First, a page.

Figure 3 shows the temporal evolutions of the measured phase for three cases. The results are in close agreement with the prediction from the equation for the voltage per turn of φ = 5.7°,-1.0° and 12.4° for the three cases, with Vrf = 48 kV and Vind = 5.6 kV for the respective cases. The position of the proton bunch relative to the RF voltage for each case is also shown schematically on the right in the same figure. The plots indicate the successful acceleration of the bunch beyond the transition energy. This is the critical energy characteristic of a strong-focusing synchrotron at which the particles’ revolution period becomes almost independent of energy and the stable phase position switches from one side of the RF pulse to the other, as indicated in figure 3.
These results are the first step in demonstrating the feasibility of an induction synchrotron, which could have important implications for future machines. A significant advantage of the induction technique is that the functions of acceleration and longitudinal focusing are achieved separately. This is not the case in the RF synchrotron where the gradient in the electric field provides the longitudinal confinement. In an induction machine voltage pulses of opposite sign separated by some time period can provide the longitudinal focusing forces. A pair of barrier-voltage pulses should work in a similar way to the RF barrier, which has been demonstrated at Fermilab, Brookhaven National Laboratory and CERN.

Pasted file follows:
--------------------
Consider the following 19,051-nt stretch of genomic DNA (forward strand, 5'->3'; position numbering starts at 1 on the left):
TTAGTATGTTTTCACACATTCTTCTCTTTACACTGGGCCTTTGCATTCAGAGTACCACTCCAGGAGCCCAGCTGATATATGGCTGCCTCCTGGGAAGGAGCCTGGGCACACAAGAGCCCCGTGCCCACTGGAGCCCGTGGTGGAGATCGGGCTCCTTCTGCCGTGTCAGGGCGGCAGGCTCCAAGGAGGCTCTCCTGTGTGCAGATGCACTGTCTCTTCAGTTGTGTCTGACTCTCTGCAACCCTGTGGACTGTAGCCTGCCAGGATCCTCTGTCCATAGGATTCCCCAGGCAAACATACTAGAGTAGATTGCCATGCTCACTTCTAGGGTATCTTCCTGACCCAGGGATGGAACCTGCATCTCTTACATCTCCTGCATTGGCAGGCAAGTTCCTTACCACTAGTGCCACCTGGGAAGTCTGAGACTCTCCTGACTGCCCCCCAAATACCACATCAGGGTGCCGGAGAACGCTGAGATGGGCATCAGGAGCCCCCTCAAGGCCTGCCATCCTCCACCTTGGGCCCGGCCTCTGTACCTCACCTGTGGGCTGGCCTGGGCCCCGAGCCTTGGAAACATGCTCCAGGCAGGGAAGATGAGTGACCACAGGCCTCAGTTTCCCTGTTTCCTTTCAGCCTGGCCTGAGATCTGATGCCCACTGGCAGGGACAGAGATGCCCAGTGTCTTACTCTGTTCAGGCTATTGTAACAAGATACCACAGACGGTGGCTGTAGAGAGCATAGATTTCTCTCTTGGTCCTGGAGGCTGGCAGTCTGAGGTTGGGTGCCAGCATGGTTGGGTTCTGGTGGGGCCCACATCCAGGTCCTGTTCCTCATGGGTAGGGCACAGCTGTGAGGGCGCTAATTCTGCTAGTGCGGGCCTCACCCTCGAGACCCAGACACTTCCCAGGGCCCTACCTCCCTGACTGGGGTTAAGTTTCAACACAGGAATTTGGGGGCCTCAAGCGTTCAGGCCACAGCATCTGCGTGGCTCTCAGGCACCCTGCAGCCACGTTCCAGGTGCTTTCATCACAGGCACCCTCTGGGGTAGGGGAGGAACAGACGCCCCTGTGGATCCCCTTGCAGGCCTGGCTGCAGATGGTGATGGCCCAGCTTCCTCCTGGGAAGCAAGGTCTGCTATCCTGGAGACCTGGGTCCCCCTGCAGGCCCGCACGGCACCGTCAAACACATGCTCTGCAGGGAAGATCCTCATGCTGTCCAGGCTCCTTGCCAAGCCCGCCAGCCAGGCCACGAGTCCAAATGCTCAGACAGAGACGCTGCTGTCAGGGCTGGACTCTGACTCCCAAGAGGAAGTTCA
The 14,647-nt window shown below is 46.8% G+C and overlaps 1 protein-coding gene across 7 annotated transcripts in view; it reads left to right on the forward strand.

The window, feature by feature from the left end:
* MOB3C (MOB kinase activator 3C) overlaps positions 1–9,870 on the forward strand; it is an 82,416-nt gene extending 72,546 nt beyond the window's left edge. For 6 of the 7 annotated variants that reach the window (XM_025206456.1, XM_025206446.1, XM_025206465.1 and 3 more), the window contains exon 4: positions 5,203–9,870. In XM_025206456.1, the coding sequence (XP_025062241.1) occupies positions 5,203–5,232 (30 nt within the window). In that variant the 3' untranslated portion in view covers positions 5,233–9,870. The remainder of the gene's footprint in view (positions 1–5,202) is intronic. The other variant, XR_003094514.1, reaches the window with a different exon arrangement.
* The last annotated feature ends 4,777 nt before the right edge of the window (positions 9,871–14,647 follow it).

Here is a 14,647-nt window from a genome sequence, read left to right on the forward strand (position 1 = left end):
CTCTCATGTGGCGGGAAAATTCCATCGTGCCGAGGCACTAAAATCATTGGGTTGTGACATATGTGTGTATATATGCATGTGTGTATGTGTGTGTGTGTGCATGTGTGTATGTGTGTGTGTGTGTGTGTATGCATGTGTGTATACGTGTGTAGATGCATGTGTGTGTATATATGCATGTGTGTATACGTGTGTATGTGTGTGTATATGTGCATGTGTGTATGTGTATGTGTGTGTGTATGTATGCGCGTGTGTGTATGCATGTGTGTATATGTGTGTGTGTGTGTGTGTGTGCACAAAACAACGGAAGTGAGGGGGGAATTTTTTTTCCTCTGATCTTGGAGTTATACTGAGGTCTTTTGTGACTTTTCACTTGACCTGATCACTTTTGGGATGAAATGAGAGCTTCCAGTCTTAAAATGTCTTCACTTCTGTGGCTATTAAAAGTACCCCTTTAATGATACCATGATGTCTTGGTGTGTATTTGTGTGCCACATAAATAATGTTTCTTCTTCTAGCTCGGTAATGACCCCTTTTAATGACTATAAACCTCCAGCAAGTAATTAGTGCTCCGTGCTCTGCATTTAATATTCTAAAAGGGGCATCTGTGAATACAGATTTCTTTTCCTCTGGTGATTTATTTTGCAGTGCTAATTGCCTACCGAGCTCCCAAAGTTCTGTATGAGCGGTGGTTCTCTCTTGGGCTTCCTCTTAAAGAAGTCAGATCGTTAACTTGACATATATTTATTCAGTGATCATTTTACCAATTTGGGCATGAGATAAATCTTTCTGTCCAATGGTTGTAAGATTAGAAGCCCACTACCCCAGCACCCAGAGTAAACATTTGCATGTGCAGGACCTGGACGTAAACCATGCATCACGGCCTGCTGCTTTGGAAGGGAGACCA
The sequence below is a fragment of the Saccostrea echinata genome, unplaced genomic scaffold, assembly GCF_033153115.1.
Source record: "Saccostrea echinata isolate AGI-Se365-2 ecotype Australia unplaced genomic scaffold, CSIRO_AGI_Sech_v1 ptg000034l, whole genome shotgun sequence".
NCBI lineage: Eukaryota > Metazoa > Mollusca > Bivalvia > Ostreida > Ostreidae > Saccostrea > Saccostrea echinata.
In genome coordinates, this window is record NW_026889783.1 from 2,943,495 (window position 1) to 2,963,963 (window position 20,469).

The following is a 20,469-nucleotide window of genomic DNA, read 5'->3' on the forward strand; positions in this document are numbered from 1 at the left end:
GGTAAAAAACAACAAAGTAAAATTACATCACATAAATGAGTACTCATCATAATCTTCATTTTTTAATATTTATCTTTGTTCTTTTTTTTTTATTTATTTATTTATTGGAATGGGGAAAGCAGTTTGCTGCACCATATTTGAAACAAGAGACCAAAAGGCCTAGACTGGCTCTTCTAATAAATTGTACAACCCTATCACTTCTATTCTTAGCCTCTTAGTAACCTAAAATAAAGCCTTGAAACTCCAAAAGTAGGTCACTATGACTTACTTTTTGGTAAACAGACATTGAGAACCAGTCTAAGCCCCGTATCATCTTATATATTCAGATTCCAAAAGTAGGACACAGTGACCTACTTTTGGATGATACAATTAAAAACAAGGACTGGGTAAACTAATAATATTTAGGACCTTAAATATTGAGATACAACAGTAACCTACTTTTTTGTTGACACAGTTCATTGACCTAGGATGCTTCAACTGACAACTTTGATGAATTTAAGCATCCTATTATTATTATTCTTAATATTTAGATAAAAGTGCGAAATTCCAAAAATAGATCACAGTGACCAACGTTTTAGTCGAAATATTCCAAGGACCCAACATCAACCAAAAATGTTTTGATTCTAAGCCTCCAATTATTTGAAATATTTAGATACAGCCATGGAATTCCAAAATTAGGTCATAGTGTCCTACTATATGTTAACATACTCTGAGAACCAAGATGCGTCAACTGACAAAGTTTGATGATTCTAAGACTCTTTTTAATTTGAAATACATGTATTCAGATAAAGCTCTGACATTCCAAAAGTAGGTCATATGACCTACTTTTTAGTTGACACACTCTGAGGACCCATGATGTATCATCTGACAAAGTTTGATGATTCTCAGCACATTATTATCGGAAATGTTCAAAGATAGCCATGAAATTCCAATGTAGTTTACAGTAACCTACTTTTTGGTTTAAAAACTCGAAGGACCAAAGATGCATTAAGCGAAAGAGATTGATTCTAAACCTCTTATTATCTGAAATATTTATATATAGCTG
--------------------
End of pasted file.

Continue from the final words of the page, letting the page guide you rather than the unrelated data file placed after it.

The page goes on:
Separating the acceleration and focusing functions in the longitudinal direction brings about a significant freedom of beam-handling compared with conventional RF synchrotrons. In particular, it offers a means of forming a “superbunch”: an extremely long beam bunch with a uniform density that would be most attractive in future hadron colliders and proton drivers for neutrino physics. In addition, crossing the transition energy without any longitudinal focusing seems to be feasible, and this could substantially mitigate undesired phenomena, such as bunch-shortening from non-adiabatic motion and microwave instabilities. The next step at KEK will be to test the barrier-voltage concept, proceeding further towards the formation of a superbunch in an induction synchrotron.
K Takayama et al. 2004 in press Phys. Rev. Lett. http://www.arxiv.org/pdf/physics/0412006.
K Takayama and J Kishiro 2000 Nucl. Inst. Meth. in Phys. Res. A 451 304.